Wildfires Prompt Forestry Debate on Climate Change

While forests sequester atmospheric carbon dioxide, wildfires release enormous amounts of greenhouse gases as they increase in frequency and intensity from climate change.

2 minute read

November 29, 2017, 11:00 AM PST

By Irvin Dawid


Tom Reichner / Shutterstock

It takes only one intense California wildfire to wipe out an entire year's reduction of greenhouse gas emissions overseen by the California Air Resources Board (CARB). The huge gap is illustrated in this San Francisco Chronicle graph (jpg) contrasting annual emissions reductions from 2013 through 2015 with emission contributions from wildfires (and those fires are just the ones on federal lands).

However, the U.S. Environmental Protection Agency and CARB only measure emissions from anthropogenic (attributed to a "direct result of human activities or are the result of natural processes that have been affected by human activities" per CARB glossary) sources for inventory purposes.

"The board has spent much of the last decade researching how to calculate and track wildfire emissions and is working on a year-by-year tally," reports David R. Baker on November 21 for the San Francisco Chronicle. 

There’s a lot of uncertainties in quantifying this,” said Dave Edwards, chief of the board’s greenhouse gas inventory branch. “It’s not like power plants burning fossil fuels.”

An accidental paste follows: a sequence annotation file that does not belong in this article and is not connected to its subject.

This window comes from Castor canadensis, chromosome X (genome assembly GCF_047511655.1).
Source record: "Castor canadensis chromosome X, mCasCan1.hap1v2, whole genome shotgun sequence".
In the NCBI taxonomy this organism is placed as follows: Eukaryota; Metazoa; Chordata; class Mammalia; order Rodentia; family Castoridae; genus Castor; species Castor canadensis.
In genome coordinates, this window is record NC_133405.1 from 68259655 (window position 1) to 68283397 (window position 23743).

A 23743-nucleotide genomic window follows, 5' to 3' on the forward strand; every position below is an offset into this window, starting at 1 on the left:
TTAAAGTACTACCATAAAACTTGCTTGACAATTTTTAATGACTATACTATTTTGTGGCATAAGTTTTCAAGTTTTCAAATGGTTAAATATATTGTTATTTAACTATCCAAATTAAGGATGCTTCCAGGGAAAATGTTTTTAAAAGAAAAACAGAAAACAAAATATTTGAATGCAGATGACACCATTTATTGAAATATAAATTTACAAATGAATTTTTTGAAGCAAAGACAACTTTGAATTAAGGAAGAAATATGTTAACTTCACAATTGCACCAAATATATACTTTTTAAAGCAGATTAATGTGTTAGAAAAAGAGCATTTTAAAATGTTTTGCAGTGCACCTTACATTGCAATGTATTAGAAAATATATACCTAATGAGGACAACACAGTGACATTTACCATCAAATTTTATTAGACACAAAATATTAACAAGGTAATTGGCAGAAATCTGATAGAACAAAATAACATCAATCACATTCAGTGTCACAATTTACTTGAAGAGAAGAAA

“We can go from carbon sink to source in a five- to 10-year period,” adds Dick Cameron, director of science for California land programs at the Nature Conservancy environmental organization.

One study commissioned by the Air Resources Board estimated that from 2001 through 2010, the amount of carbon stored in California’s natural and working lands decreased by 150 million metric tons, with 80 percent of those losses coming from wildfires.

To reduce emissions from wildfires, measures being considered include "careful management of California’s forests by removing dead or smaller trees that have been allowed to proliferate through decades of fire-suppression policies," writes Baker.

That can be done through targeted logging or by small, intentionally set fires during times when weather conditions aren’t likely to spread them out of control — as is already done in many forests around the state.

“We just have way too much fuel in our forested landscapes,” said Jim Branham, executive officer of the Sierra Nevada Conservancy, a state agency charged with protecting the ecological and economic health of the Sierra region. 

Black carbon

Not mentioned by Baker is the "super-greenhouse gas pollutant" black carbon, 3,200 times more powerful than CO2. Among the largest sources are wildfires and anthropogenic wood-burning. California just passed a voluntary wood smoke reduction program, focused on replacing older wood-burning stoves with more efficient ones or alternatives, in order to reduce black carbon emission.

Hat tip to Janet Strömberg.

Tuesday, November 21, 2017 in San Francisco Chronicle

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